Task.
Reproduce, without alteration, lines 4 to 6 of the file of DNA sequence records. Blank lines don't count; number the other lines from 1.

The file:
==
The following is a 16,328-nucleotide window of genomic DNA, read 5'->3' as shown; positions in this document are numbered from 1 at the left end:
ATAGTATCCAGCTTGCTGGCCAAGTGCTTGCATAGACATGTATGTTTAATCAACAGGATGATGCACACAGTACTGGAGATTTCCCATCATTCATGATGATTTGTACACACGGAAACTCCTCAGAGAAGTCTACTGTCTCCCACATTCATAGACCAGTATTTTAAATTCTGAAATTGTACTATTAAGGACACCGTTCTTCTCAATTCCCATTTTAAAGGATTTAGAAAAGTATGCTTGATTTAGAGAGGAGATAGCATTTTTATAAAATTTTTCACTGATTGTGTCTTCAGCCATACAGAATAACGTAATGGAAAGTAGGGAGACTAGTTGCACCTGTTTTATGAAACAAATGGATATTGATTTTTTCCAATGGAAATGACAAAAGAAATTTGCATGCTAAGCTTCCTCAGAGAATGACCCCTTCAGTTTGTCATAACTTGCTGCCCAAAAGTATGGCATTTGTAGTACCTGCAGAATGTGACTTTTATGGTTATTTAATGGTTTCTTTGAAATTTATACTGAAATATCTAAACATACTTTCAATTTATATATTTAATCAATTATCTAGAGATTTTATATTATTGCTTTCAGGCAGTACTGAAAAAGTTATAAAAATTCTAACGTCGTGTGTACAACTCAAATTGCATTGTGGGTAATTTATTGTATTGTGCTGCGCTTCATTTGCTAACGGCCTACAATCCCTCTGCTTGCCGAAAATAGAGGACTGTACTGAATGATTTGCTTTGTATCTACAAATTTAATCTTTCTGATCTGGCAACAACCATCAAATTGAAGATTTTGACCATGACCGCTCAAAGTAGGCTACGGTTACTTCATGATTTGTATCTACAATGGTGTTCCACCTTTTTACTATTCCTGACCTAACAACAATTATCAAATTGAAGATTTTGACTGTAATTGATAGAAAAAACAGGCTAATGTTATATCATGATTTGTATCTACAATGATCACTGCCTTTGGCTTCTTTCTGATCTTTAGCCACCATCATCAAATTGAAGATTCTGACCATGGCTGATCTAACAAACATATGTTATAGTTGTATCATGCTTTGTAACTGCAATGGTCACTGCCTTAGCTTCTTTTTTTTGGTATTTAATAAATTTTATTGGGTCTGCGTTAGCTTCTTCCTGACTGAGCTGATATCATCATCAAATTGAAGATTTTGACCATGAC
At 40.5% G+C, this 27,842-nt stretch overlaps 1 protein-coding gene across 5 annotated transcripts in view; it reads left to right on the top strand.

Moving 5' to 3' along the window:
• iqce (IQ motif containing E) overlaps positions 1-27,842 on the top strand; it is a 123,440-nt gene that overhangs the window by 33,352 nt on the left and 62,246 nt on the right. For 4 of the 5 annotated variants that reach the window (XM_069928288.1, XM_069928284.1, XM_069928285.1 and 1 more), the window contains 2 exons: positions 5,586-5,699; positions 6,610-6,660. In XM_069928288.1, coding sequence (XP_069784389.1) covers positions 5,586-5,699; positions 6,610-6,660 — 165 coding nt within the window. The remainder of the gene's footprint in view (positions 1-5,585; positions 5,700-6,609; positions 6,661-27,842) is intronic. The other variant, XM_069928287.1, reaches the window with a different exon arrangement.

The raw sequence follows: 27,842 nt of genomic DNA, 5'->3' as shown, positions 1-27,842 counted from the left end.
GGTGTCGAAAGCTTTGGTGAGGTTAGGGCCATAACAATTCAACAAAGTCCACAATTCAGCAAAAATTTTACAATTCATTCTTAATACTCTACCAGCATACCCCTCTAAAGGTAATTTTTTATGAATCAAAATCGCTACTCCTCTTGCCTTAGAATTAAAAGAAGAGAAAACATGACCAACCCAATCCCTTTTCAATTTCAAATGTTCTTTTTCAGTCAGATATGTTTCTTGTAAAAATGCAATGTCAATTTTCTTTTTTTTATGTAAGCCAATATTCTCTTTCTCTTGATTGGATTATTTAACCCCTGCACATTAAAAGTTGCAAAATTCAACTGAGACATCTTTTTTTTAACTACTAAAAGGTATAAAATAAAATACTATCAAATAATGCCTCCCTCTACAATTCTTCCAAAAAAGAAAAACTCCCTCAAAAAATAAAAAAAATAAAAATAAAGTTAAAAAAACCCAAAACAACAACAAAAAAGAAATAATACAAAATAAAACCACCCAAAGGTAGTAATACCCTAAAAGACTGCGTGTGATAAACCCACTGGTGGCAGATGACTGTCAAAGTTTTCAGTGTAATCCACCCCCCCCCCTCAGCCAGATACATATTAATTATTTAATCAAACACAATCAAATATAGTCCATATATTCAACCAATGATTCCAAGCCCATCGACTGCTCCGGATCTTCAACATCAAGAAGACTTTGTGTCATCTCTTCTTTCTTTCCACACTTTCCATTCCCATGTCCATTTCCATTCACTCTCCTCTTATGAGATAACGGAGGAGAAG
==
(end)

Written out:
Moving 5' to 3' along the window:
• iqce (IQ motif containing E) overlaps positions 1-27,842 on the top strand; it is a 123,440-nt gene that overhangs the window by 33,352 nt on the left and 62,246 nt on the right. For 4 of the 5 annotated variants that reach the window (XM_069928288.1, XM_069928284.1, XM_069928285.1 and 1 more), the window contains 2 exons: positions 5,586-5,699; positions 6,610-6,660. In XM_069928288.1, coding sequence (XP_069784389.1) covers positions 5,586-5,699; positions 6,610-6,660 — 165 coding nt within the window. The remainder of the gene's footprint in view (positions 1-5,585; positions 5,700-6,609; positions 6,661-27,842) is intronic. The other variant, XM_069928287.1, reaches the window with a different exon arrangement.

The raw sequence follows: 27,842 nt of genomic DNA, 5'->3' as shown, positions 1-27,842 counted from the left end.